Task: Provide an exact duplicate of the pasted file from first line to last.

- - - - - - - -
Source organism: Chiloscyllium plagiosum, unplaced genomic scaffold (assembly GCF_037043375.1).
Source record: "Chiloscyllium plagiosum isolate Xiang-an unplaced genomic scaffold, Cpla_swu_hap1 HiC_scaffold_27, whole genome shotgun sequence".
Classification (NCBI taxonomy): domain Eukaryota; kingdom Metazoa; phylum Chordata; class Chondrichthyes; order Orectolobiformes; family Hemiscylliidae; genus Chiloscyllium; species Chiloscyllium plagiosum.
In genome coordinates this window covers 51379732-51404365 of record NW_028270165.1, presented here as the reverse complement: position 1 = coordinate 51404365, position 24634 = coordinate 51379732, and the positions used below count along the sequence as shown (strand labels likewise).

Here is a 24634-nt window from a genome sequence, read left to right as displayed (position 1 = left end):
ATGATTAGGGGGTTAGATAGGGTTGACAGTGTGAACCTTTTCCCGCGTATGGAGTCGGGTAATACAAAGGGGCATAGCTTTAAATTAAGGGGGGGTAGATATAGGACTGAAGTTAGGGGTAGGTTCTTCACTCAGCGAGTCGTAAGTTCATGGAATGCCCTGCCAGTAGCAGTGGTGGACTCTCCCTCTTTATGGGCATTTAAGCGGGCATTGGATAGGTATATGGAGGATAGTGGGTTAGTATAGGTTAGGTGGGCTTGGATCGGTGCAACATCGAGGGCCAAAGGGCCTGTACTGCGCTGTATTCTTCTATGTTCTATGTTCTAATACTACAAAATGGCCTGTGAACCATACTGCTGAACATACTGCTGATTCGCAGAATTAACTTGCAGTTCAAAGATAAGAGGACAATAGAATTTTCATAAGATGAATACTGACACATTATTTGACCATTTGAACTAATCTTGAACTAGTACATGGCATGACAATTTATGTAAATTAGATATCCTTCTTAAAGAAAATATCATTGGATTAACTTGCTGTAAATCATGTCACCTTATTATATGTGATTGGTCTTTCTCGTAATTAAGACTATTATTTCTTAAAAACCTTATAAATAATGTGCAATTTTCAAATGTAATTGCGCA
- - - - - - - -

Source organism: Chiloscyllium plagiosum, unplaced genomic scaffold (assembly GCF_037043375.1).
Source record: "Chiloscyllium plagiosum isolate Xiang-an unplaced genomic scaffold, Cpla_swu_hap1 HiC_scaffold_27, whole genome shotgun sequence".
Classification (NCBI taxonomy): domain Eukaryota; kingdom Metazoa; phylum Chordata; class Chondrichthyes; order Orectolobiformes; family Hemiscylliidae; genus Chiloscyllium; species Chiloscyllium plagiosum.
In genome coordinates this window covers 51379732-51404365 of record NW_028270165.1, presented here as the reverse complement: position 1 = coordinate 51404365, position 24634 = coordinate 51379732, and the positions used below count along the sequence as shown (strand labels likewise).

Here is a 24634-nt window from a genome sequence, read left to right as displayed (position 1 = left end):
ATGATTAGGGGGTTAGATAGGGTTGACAGTGTGAACCTTTTCCCGCGTATGGAGTCGGGTAATACAAAGGGGCATAGCTTTAAATTAAGGGGGGGTAGATATAGGACTGAAGTTAGGGGTAGGTTCTTCACTCAGCGAGTCGTAAGTTCATGGAATGCCCTGCCAGTAGCAGTGGTGGACTCTCCCTCTTTATGGGCATTTAAGCGGGCATTGGATAGGTATATGGAGGATAGTGGGTTAGTATAGGTTAGGTGGGCTTGGATCGGTGCAACATCGAGGGCCAAAGGGCCTGTACTGCGCTGTATTCTTCTATGTTCTATGTTCTAATACTACAAAATGGCCTGTGAACCATACTGCTGAACATACTGCTGATTCGCAGAATTAACTTGCAGTTCAAAGATAAGAGGACAATAGAATTTTCATAAGATGAATACTGACACATTATTTGACCATTTGAACTAATCTTGAACTAGTACATGGCATGACAATTTATGTAAATTAGATATCCTTCTTAAAGAAAATATCATTGGATTAACTTGCTGTAAATCATGTCACCTTATTATATGTGATTGGTCTTTCTCGTAATTAAGACTATTATTTCTTAAAAACCTTATAAATAATGTGCAATTTTCAAATGTAATTGCGCA